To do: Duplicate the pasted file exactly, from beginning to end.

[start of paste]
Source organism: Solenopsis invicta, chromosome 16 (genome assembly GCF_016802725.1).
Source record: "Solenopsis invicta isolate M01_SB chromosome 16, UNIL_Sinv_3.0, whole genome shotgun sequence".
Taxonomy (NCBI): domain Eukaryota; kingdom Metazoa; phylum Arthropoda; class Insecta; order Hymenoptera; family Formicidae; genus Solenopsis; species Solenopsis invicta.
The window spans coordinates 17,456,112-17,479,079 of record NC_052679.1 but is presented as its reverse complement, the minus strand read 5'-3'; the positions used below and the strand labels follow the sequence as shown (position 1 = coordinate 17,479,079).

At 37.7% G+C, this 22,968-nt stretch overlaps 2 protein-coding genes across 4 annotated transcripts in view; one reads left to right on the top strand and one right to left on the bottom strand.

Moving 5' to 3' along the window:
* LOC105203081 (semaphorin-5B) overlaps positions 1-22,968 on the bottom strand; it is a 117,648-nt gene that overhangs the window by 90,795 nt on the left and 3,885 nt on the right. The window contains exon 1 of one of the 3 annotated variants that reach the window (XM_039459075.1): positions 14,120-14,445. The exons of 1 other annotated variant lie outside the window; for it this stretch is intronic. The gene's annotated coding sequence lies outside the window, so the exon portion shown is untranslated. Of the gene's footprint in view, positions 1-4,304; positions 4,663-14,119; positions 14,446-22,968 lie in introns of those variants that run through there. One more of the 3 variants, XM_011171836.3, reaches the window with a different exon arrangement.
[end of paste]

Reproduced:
Source organism: Solenopsis invicta, chromosome 16 (genome assembly GCF_016802725.1).
Source record: "Solenopsis invicta isolate M01_SB chromosome 16, UNIL_Sinv_3.0, whole genome shotgun sequence".
Taxonomy (NCBI): domain Eukaryota; kingdom Metazoa; phylum Arthropoda; class Insecta; order Hymenoptera; family Formicidae; genus Solenopsis; species Solenopsis invicta.
The window spans coordinates 17,456,112-17,479,079 of record NC_052679.1 but is presented as its reverse complement, the minus strand read 5'-3'; the positions used below and the strand labels follow the sequence as shown (position 1 = coordinate 17,479,079).

At 37.7% G+C, this 22,968-nt stretch overlaps 2 protein-coding genes across 4 annotated transcripts in view; one reads left to right on the top strand and one right to left on the bottom strand.

Moving 5' to 3' along the window:
* LOC105203081 (semaphorin-5B) overlaps positions 1-22,968 on the bottom strand; it is a 117,648-nt gene that overhangs the window by 90,795 nt on the left and 3,885 nt on the right. The window contains exon 1 of one of the 3 annotated variants that reach the window (XM_039459075.1): positions 14,120-14,445. The exons of 1 other annotated variant lie outside the window; for it this stretch is intronic. The gene's annotated coding sequence lies outside the window, so the exon portion shown is untranslated. Of the gene's footprint in view, positions 1-4,304; positions 4,663-14,119; positions 14,446-22,968 lie in introns of those variants that run through there. One more of the 3 variants, XM_011171836.3, reaches the window with a different exon arrangement.